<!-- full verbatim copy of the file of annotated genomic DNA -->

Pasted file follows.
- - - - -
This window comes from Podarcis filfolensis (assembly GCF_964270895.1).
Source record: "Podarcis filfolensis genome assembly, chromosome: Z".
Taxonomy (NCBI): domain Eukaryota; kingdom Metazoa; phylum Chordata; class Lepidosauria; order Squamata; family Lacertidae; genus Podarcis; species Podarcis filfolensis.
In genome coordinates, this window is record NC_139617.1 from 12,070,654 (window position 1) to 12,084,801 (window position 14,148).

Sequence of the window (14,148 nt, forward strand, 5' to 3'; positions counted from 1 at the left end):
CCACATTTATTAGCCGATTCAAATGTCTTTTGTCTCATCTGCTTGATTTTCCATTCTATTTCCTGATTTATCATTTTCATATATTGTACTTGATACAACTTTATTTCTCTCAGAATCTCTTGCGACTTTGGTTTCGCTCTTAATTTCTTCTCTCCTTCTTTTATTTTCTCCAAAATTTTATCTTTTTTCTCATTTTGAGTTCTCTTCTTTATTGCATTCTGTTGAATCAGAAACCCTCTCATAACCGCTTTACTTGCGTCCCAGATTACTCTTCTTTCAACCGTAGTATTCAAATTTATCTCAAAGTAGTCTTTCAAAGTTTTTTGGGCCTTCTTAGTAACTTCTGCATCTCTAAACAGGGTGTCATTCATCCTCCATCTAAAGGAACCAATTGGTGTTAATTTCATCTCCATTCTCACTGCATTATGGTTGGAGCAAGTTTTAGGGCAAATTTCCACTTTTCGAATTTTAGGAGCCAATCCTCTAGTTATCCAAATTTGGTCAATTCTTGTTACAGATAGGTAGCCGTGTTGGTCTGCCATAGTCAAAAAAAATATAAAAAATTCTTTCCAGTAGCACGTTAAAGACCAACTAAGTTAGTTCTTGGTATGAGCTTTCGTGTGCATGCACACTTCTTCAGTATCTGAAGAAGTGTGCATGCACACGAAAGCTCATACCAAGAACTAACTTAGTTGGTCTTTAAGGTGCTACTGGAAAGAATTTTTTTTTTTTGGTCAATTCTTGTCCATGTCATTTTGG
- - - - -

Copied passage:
This window comes from Podarcis filfolensis (assembly GCF_964270895.1).
Source record: "Podarcis filfolensis genome assembly, chromosome: Z".
Taxonomy (NCBI): domain Eukaryota; kingdom Metazoa; phylum Chordata; class Lepidosauria; order Squamata; family Lacertidae; genus Podarcis; species Podarcis filfolensis.
In genome coordinates, this window is record NC_139617.1 from 12,070,654 (window position 1) to 12,084,801 (window position 14,148).

Sequence of the window (14,148 nt, forward strand, 5' to 3'; positions counted from 1 at the left end):
CCACATTTATTAGCCGATTCAAATGTCTTTTGTCTCATCTGCTTGATTTTCCATTCTATTTCCTGATTTATCATTTTCATATATTGTACTTGATACAACTTTATTTCTCTCAGAATCTCTTGCGACTTTGGTTTCGCTCTTAATTTCTTCTCTCCTTCTTTTATTTTCTCCAAAATTTTATCTTTTTTCTCATTTTGAGTTCTCTTCTTTATTGCATTCTGTTGAATCAGAAACCCTCTCATAACCGCTTTACTTGCGTCCCAGATTACTCTTCTTTCAACCGTAGTATTCAAATTTATCTCAAAGTAGTCTTTCAAAGTTTTTTGGGCCTTCTTAGTAACTTCTGCATCTCTAAACAGGGTGTCATTCATCCTCCATCTAAAGGAACCAATTGGTGTTAATTTCATCTCCATTCTCACTGCATTATGGTTGGAGCAAGTTTTAGGGCAAATTTCCACTTTTCGAATTTTAGGAGCCAATCCTCTAGTTATCCAAATTTGGTCAATTCTTGTTACAGATAGGTAGCCGTGTTGGTCTGCCATAGTCAAAAAAAATATAAAAAATTCTTTCCAGTAGCACGTTAAAGACCAACTAAGTTAGTTCTTGGTATGAGCTTTCGTGTGCATGCACACTTCTTCAGTATCTGAAGAAGTGTGCATGCACACGAAAGCTCATACCAAGAACTAACTTAGTTGGTCTTTAAGGTGCTACTGGAAAGAATTTTTTTTTTTTGGTCAATTCTTGTCCATGTCATTTTGG